Palaeovegetation of China: a pollen data-based synthesis for the mid-Holocene and last glacial maximum
Pollen data from China for 6000 and 18,000 14C yr bpwere compiled and used to reconstruct palaeovegetation patterns, using complete taxon lists where possible and a biomization procedure that entailed the assignment of 645 pollen taxa to plant functional types. A set of 658 modern pollen samples spanning all biomes and regions provided a comprehensive test for this procedure and showed convincing agreement between reconstructed biomes and present natural vegetation types, both geographically and in terms of the elevation gradients in mountain regions of north-eastern and south-western China.
The 6000 14C yr bpmap confirms earlier studies in showing that the forest biomes in eastern China were systematically shifted northwards and extended westwards during the mid-Holocene. Tropical rain forest occurred on mainland China at sites characterized today by either tropical seasonal or broadleaved evergreen/warm mixed forest. Broadleaved evergreen/warm mixed forest occurred further north than today, and at higher elevation sites within the modern latitudinal range of this biome. The northern limit of temperate deciduous forest was shifted c. 800 km north relative to today.
The 18,000 14C yr bpmap shows that steppe and even desert vegetation extended to the modern coast of eastern China at the last glacial maximum, replacing today’s temperate deciduous forest. Tropical forests were excluded from China and broadleaved evergreen/warm mixed forest had retreated to tropical latitudes, while taiga extended southwards to c. 43°N.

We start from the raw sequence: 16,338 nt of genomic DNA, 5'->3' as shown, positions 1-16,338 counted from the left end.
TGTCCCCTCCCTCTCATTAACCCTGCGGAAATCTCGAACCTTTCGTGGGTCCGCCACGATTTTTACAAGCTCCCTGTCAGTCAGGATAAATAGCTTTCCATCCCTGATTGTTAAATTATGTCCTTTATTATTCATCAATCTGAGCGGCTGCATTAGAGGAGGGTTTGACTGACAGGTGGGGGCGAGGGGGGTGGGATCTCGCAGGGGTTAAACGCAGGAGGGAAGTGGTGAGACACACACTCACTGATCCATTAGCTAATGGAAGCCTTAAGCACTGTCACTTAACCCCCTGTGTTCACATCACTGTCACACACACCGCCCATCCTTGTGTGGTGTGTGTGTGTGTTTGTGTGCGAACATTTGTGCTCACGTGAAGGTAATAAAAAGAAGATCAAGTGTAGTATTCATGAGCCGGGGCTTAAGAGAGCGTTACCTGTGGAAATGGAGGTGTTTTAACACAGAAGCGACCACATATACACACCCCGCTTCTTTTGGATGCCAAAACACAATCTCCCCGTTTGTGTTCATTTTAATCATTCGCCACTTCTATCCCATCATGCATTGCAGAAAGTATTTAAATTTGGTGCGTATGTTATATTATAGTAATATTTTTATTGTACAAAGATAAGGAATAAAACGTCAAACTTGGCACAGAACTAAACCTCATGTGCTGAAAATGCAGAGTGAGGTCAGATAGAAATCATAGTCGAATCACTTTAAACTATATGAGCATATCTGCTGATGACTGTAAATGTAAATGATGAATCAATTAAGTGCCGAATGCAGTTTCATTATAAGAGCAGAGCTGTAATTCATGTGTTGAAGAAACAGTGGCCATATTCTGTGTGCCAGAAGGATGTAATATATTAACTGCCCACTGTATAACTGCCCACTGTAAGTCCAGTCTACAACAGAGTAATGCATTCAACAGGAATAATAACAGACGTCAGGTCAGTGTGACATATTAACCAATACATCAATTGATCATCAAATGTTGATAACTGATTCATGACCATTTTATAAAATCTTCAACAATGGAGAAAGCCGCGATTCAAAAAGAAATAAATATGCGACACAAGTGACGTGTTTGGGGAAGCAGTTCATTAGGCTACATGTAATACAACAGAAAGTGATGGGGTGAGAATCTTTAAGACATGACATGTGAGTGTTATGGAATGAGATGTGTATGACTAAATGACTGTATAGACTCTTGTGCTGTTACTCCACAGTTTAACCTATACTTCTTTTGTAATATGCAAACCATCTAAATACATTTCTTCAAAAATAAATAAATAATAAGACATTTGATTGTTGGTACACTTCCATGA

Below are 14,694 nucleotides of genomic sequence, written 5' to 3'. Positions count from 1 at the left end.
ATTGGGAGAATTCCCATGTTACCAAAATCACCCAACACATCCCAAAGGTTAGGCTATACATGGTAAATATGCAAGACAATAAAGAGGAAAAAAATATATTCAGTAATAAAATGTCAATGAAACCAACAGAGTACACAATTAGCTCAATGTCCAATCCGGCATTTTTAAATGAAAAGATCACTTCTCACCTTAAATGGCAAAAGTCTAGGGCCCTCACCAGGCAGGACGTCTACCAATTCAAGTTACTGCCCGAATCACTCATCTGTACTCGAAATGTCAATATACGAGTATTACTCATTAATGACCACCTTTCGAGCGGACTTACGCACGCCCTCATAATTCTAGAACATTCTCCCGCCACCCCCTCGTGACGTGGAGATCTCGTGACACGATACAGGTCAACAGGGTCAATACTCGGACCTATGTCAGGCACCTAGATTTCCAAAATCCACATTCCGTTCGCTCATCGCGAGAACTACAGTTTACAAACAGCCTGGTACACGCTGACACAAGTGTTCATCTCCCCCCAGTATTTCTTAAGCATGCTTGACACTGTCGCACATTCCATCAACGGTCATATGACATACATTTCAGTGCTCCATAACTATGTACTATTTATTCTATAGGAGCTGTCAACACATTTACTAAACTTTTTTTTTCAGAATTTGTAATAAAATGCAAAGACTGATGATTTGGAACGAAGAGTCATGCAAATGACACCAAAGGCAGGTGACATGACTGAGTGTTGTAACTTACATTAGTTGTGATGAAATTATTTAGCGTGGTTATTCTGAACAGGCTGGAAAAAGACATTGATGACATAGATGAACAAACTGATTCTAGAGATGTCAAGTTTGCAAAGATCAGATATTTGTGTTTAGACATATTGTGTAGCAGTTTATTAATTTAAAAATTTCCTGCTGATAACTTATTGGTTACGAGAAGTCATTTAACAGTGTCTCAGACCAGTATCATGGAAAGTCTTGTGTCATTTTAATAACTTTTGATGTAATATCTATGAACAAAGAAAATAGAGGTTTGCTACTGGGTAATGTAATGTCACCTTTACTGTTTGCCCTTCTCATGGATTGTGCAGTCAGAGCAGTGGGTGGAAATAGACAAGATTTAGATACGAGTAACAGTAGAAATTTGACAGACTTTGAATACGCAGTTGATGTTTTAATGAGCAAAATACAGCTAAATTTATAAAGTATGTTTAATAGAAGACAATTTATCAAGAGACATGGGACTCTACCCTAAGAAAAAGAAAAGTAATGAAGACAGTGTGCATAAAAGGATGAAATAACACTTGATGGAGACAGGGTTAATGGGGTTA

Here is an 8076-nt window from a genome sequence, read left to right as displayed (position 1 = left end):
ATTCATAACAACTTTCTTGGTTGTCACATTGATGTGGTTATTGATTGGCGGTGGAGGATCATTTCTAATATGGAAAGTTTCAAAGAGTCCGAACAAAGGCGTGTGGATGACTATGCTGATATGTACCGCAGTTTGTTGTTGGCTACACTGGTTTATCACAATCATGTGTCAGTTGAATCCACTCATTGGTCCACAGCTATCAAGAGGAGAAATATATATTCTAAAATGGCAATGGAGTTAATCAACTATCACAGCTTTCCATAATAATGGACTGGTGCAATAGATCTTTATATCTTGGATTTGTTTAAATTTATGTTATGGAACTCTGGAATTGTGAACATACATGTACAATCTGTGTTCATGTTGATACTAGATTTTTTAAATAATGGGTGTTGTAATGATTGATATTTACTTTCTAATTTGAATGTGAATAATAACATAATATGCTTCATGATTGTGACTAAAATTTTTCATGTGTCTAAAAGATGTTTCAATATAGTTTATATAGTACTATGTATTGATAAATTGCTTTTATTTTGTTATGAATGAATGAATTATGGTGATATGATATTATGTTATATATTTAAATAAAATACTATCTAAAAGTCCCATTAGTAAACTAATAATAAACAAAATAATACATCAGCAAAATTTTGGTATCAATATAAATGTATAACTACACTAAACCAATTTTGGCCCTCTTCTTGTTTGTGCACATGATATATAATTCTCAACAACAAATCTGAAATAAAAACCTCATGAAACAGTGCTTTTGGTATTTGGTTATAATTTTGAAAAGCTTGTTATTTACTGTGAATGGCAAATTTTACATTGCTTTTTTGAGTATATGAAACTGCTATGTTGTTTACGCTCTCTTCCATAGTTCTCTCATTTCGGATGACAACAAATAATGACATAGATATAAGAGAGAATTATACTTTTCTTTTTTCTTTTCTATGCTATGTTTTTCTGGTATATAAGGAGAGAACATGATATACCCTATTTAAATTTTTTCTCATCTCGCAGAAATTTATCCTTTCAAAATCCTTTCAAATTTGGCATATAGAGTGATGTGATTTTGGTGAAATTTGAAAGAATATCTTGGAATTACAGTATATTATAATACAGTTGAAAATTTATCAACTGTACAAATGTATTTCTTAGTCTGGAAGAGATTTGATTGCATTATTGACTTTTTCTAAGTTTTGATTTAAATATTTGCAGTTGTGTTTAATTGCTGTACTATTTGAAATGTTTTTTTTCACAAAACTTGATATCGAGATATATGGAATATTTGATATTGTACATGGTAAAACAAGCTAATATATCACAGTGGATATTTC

Document Type: Research Article
Affiliations: 1: Laboratory of Historical Botany and Palynology, CNRS, F-13397 Marseilles Cedex 20, France, 2: Nanjing Institute of Geography and Limnology, Chinese Academy of Science, Nanjing 210093, China, 3: Institute of Geography, Chinese Academy of Science, Beijing 100000, China, 4: Xi’an College of Engineering, Shaanxi 710054, China, 5: Institute of Botany, Chinese Academy of Science, Beijing 100093, China, 6: Department of Geology, National Taiwan University, Taipei 10770, Taiwan, 7: Lanzhou Institute of Glaciology and Geocryology, Chinese Academy of Science, Lanzhou 730000, China, 8: Nanjing Institute of Geology and Palaeontology, Chinese Academy of Science, Nanjing 210008, China, 9: Department of Geography, Beijing Normal University, Beijing 100875, China 10: Department of Geography and Anthropology, Louisiana State University, Baton Rouge, LA 70803, USA, 11: National Climate Centre, Beijing 100081, China, 12: Laboratoire d’Ecologie Terrestre, CNRS-UPS, 13 Avenue du Colonel Roche, BP 4403, F-31405 Toulouse Cedex 4, France, 13: Changchun Institute of Geography, Chinese Academy of Science, Jilin 130021, China, 14: Hebei Institute of Geography, Shijiazhuang 050011, China, 15: Xinjiang Institute of Geography, Chinese Academy of Science, Wulumuqi, China, 16: Nanjing Institute of Geography and Limnology, Chinese Academy of Science, Nanjing 210008, China,
Publication date: 2000-05-01